Four years after the 2009 recession, the economy has not yet fully rebounded. There was some good news this week on Wall Street, where the stock market reached all-time highs, and today's unemployment news was positive. But, when we look to Main Street and the small business sector, the news is not as encouraging. The Federal Reserve notes that the costly and cumbersome health care law is causing small businesses to lay off workers. And though stocks climbed, small businesses struggle and startups declined.
Policies matter. Under the Obama administration, small businesses are absorbing new burdens of higher taxes, more regulations and the health law requirements. It all adds up to a flat small business economy. Thelatest NFIB report still shows low optimism among small business owners. Of those surveyed, 11 percent added jobs, while 9 percent cut jobs. As I said in last week’s op-ed, the strong economic recovery we need will have small businesses growing and hiring at the forefront. Until then, Washington has work to do to reduce the burdens that are weighing small businesses down.
News from Washington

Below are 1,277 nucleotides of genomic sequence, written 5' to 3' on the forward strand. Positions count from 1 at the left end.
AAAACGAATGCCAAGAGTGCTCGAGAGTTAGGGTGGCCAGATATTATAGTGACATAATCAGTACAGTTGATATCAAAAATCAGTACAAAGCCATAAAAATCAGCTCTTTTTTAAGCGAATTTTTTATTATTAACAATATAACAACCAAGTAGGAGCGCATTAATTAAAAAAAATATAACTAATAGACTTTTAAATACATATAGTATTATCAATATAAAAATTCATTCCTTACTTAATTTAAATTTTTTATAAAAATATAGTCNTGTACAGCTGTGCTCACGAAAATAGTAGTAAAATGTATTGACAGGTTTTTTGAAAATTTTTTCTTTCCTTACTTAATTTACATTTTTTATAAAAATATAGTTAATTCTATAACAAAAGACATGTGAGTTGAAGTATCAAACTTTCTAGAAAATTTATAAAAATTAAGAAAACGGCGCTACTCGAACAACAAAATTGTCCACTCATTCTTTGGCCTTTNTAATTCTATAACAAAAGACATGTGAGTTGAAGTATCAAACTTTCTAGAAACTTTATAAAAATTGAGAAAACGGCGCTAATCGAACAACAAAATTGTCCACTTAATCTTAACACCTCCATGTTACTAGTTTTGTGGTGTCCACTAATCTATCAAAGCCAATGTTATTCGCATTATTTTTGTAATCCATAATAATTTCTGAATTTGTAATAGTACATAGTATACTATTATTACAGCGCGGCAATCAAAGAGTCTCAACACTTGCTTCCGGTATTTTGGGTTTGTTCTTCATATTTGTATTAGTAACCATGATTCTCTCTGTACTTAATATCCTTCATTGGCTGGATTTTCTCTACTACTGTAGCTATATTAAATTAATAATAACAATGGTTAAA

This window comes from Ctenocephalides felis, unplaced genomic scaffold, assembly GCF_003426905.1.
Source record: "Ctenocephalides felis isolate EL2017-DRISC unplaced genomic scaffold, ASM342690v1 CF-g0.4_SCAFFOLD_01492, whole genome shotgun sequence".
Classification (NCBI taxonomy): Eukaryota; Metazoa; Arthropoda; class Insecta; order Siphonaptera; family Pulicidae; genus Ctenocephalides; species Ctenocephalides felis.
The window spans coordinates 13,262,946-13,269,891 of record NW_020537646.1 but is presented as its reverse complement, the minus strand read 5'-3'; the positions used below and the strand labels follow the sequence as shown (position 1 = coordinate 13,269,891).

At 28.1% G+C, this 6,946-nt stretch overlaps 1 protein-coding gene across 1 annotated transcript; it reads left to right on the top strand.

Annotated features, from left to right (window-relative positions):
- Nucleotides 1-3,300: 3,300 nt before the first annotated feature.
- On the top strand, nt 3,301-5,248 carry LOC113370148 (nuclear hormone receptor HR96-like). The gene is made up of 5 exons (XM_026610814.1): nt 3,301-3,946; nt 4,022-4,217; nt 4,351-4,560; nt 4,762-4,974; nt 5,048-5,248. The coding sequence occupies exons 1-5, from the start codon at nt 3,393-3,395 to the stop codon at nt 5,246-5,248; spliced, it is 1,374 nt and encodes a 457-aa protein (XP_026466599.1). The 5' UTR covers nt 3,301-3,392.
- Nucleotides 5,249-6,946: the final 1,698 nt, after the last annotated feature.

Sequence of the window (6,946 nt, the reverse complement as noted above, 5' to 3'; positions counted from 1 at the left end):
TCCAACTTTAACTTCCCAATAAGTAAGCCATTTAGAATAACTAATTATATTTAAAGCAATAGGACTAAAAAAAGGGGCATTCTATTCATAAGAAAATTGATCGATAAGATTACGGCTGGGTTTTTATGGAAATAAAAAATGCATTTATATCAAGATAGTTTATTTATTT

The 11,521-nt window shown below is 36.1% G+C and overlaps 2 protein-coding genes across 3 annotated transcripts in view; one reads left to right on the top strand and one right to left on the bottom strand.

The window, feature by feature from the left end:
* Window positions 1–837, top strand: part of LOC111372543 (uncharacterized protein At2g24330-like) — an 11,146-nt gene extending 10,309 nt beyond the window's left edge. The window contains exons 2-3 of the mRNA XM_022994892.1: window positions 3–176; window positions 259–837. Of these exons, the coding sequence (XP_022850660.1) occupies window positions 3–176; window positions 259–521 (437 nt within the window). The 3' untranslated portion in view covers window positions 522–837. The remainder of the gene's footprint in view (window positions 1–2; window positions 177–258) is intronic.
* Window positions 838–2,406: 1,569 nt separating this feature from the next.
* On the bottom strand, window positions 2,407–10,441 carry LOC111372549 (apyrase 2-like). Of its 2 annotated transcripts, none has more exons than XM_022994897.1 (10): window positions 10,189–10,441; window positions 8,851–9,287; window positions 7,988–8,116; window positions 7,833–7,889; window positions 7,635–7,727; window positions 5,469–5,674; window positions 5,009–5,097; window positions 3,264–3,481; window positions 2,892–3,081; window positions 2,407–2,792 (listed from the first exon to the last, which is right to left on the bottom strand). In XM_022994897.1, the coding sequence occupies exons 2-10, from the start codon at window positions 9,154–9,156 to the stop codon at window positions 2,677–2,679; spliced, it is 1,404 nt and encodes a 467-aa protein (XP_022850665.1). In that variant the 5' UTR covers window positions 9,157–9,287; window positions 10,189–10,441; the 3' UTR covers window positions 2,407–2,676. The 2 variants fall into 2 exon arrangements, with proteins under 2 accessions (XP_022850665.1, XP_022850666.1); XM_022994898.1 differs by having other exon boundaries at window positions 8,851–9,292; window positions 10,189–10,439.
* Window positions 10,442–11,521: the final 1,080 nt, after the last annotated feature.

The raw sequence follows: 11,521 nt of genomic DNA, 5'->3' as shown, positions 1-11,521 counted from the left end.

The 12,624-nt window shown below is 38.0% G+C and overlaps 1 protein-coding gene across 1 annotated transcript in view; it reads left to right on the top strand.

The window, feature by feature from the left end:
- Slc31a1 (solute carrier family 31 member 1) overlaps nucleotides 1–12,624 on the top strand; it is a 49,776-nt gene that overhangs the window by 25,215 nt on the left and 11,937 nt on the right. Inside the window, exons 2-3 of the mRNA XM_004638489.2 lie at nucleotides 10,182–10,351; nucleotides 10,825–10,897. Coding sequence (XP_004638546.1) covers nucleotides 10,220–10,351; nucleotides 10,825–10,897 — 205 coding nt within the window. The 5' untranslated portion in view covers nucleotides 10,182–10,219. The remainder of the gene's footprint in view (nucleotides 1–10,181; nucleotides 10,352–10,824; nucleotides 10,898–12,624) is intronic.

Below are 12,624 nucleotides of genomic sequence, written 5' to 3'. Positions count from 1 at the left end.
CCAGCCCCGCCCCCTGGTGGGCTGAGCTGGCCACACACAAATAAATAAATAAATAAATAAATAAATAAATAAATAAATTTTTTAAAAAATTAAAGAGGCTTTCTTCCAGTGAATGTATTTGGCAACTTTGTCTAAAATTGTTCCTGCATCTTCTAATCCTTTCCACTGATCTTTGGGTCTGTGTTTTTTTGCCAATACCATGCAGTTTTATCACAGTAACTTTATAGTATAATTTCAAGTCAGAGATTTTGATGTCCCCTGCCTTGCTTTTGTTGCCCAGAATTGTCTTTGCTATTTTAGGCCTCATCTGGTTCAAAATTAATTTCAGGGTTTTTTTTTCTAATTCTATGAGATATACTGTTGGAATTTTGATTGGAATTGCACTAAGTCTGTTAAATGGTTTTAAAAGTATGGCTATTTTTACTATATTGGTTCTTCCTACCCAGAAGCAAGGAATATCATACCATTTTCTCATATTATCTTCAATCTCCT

On Wednesday, the House passed a Continuing Resolution to fund the government through the end of the fiscal year. The bill prevents a government shutdown, and it also locks in post-sequestration spending levels, while including more flexibility for defense and veterans programs to make smarter cuts. Now, Washington waits for the White House to produce a budget for fiscal year 2014, after missing the February 4th deadline. We need leadership and a rational plan to move us forward, not ad hoc budgeting by crisis. Small businesses must plan and balance their budgets, so should Washington. Credit rating agencies say there is a spending problem in Washington and more cuts are needed. Now that the President has gotten the tax hike he insisted on in the fiscal cliff deal, it is time he gets serious about cutting spending. House Republicans are working for a balanced solution to the nation’s debt that addresses unsustainable spending.